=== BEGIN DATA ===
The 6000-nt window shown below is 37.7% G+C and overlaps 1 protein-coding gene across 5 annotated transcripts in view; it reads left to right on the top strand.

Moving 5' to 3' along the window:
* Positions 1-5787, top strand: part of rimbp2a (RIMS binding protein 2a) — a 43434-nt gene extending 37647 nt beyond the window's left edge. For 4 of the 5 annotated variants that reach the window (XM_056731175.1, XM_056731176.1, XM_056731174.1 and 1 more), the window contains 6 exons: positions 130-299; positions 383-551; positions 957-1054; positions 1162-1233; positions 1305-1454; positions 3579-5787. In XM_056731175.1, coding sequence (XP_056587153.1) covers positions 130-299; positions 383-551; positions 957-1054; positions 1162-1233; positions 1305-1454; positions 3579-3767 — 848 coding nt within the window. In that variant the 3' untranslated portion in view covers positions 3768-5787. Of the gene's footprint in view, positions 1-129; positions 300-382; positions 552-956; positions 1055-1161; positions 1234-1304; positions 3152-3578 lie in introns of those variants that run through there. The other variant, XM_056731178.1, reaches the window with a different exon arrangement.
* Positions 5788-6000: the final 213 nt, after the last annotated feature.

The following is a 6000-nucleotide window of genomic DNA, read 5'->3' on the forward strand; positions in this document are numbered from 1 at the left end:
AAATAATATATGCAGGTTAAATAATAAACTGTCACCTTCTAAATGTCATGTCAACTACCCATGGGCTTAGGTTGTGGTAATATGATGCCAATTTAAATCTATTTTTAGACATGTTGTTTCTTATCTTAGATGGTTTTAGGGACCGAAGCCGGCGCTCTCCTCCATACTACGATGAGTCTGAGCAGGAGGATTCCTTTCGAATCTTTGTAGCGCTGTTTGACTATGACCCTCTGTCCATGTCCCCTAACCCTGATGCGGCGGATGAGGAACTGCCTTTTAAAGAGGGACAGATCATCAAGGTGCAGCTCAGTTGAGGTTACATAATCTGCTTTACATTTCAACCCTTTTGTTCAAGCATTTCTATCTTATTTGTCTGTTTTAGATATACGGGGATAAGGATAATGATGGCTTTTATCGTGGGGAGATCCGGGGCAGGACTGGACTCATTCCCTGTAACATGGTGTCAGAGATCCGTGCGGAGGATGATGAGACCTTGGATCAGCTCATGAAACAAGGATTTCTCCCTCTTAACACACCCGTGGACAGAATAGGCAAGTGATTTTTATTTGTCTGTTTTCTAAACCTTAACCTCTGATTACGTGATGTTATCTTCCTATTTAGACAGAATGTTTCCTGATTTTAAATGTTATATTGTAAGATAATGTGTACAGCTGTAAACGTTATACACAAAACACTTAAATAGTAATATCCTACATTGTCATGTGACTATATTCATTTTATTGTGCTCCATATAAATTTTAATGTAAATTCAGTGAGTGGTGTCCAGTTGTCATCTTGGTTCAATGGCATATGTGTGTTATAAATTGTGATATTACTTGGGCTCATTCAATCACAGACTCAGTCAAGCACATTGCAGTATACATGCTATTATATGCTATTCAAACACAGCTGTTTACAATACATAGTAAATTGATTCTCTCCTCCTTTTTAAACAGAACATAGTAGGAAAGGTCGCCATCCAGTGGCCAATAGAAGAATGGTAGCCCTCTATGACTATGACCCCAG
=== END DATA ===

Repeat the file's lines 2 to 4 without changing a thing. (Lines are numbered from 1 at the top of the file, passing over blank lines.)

Moving 5' to 3' along the window:
* Positions 1-5787, top strand: part of rimbp2a (RIMS binding protein 2a) — a 43434-nt gene extending 37647 nt beyond the window's left edge. For 4 of the 5 annotated variants that reach the window (XM_056731175.1, XM_056731176.1, XM_056731174.1 and 1 more), the window contains 6 exons: positions 130-299; positions 383-551; positions 957-1054; positions 1162-1233; positions 1305-1454; positions 3579-5787. In XM_056731175.1, coding sequence (XP_056587153.1) covers positions 130-299; positions 383-551; positions 957-1054; positions 1162-1233; positions 1305-1454; positions 3579-3767 — 848 coding nt within the window. In that variant the 3' untranslated portion in view covers positions 3768-5787. Of the gene's footprint in view, positions 1-129; positions 300-382; positions 552-956; positions 1055-1161; positions 1234-1304; positions 3152-3578 lie in introns of those variants that run through there. The other variant, XM_056731178.1, reaches the window with a different exon arrangement.
* Positions 5788-6000: the final 213 nt, after the last annotated feature.